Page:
Most of the Aryan themed works that I have examined here tended to focus on the militarist aspects of Aryanism. High adventure makes for exciting storytelling, however the extent of Aryanism (and heroism) is much farther and varied. A key aspect that I have not yet covered would be the concept of Original Nobility, which is defined as such:
Belief that nobility is the initial condition of all sentience, lost over time in the world. Implies Arya as process of reversion rather than process of advance. Implies high opinion towards children and their perspectives.
The 1988 animated film My Neighbor Totoro shows this idea very well as two young sisters move into a countryside home with their father after their mother is hospitalized. The woods surrounding the home have some very interesting beings living in them and these particular entities can only be seen by children.
The film starts with Mei and Satsuki, along with their father who is driving, on the road in the countryside to a new home. This immediately ties into Aryanism as they are making their to what is clearly a farming community and they have come from a big city, which ends up making only one, very brief, appearance in the film. The young girls are filled with a genuine children’s enthusiasm as they wave and greet the people they pass. When they reach the house, the girls’ gusto doesn’t pause for a second as they explore each and every corner.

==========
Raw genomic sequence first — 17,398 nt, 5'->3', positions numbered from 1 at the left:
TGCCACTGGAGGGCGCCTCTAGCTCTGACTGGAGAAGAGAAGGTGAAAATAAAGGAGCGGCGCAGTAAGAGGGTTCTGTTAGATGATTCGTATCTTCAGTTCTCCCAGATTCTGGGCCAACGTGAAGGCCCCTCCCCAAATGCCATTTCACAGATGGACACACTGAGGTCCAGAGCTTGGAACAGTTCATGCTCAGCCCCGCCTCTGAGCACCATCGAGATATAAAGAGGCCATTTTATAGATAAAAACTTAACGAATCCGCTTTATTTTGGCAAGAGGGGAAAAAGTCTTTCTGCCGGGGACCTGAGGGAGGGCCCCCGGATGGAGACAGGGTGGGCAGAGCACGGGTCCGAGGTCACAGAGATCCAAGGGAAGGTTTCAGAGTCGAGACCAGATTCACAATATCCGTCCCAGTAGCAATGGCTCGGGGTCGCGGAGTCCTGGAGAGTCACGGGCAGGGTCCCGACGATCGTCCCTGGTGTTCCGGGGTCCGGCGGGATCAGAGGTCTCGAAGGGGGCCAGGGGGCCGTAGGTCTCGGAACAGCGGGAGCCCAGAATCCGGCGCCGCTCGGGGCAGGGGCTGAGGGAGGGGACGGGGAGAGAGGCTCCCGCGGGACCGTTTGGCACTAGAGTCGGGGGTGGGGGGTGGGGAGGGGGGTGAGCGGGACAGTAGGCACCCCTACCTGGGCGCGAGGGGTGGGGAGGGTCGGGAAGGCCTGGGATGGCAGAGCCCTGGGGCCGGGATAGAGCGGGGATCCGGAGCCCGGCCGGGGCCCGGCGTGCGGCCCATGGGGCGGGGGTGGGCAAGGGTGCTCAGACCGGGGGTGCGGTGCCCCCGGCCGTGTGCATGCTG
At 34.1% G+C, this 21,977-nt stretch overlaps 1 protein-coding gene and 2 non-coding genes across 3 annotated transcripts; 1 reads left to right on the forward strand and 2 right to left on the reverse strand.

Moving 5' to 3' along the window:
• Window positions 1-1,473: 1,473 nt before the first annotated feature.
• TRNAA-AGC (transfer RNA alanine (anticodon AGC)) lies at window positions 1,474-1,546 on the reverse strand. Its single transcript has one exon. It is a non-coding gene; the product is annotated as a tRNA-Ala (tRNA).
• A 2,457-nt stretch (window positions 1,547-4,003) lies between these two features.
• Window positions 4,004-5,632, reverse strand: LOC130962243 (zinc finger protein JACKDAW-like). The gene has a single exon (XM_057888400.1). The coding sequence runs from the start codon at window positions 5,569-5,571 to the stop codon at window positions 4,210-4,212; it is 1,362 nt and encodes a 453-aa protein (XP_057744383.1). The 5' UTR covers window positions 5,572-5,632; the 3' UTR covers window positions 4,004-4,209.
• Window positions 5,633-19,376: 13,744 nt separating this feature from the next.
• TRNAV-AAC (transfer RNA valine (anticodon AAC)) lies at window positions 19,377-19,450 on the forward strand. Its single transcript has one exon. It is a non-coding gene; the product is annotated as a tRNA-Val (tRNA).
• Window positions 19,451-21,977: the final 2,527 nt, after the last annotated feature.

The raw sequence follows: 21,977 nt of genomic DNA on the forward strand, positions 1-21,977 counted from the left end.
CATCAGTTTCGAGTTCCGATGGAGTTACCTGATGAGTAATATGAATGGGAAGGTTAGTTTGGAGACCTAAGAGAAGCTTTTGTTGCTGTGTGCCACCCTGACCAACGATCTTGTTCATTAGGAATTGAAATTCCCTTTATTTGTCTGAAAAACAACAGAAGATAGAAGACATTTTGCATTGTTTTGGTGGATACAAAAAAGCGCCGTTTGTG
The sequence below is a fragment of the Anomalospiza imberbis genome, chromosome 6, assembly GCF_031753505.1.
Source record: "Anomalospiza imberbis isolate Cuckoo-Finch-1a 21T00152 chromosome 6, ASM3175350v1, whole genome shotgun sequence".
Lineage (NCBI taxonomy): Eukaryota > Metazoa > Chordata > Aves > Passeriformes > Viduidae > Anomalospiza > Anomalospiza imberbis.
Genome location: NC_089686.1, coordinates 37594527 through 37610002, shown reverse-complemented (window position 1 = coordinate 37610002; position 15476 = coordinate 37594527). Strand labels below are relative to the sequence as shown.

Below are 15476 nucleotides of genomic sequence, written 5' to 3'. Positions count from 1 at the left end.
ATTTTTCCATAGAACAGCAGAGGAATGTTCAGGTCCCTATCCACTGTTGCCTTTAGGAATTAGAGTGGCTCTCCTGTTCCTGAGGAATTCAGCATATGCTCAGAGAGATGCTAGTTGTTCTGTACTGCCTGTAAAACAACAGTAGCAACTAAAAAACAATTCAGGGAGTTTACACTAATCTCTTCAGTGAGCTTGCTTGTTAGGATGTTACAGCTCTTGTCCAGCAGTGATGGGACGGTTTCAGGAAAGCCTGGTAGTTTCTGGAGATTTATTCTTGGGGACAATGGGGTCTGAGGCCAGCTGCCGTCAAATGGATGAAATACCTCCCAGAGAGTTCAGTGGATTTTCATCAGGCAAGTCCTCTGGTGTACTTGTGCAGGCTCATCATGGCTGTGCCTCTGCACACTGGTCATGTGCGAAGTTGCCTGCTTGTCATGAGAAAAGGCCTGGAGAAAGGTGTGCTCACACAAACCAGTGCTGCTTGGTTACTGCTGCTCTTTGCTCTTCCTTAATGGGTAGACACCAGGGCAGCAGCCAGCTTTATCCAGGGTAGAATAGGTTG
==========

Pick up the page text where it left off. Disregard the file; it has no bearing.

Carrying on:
Discovering The Past
Things start to get interesting when they open the house bath. As the door opens and daylight streams in, a black mass of what initially appears to be vermin, scatters away into cracks in the wall and back to darkness. The girls are slightly hesitant about entering, but this feeling clears quickly and they begin to look for signs of the little creatures they had just seen. This is a key moment, as I have a feeling that most grown people (as I did) would react with disgust towards what they saw in the bath. It would be taken as a “bug problem” and an exterminator would be called to look the house over. This spawning of disgust is absent from girls’ dispositions towards this unexpected sight. When they go to open the windows upstairs, Mei goes so far as to try and capture one of the scurrying black puffs before it makes it into a crack in the wall. She succeeds and this scene has yet another important bit: the little dark puff is shown to have eyes and a reaction of fear as it sees that it is unable to make it with the rest of its crowd. By now it is certain that whatever these little creatures are, they are not “vermin.”
Downstairs, the girls meet “Granny,” no relation to their family, but the elderly lady will serve as their caretaker and says that Mei and Satsuki can call her that. This initial extension of warmness to people one has just met reflects the gestures of the girls as they waved to people in the countryside during their ride over. Granny also knows about the “soot gremlins” and explains that they live in uninhabited houses, but may peacefully move out if the new residents prove to be good people. She also says that only children can see these soot gremlins, and that she used to be able to see them when she was a child. In the woods near the house, there is a very large camphor tree which seems to have magical qualities. When Mei and Satsuki appear to be used to their new home, the soot gremlins drift in the wind and end up at the tree.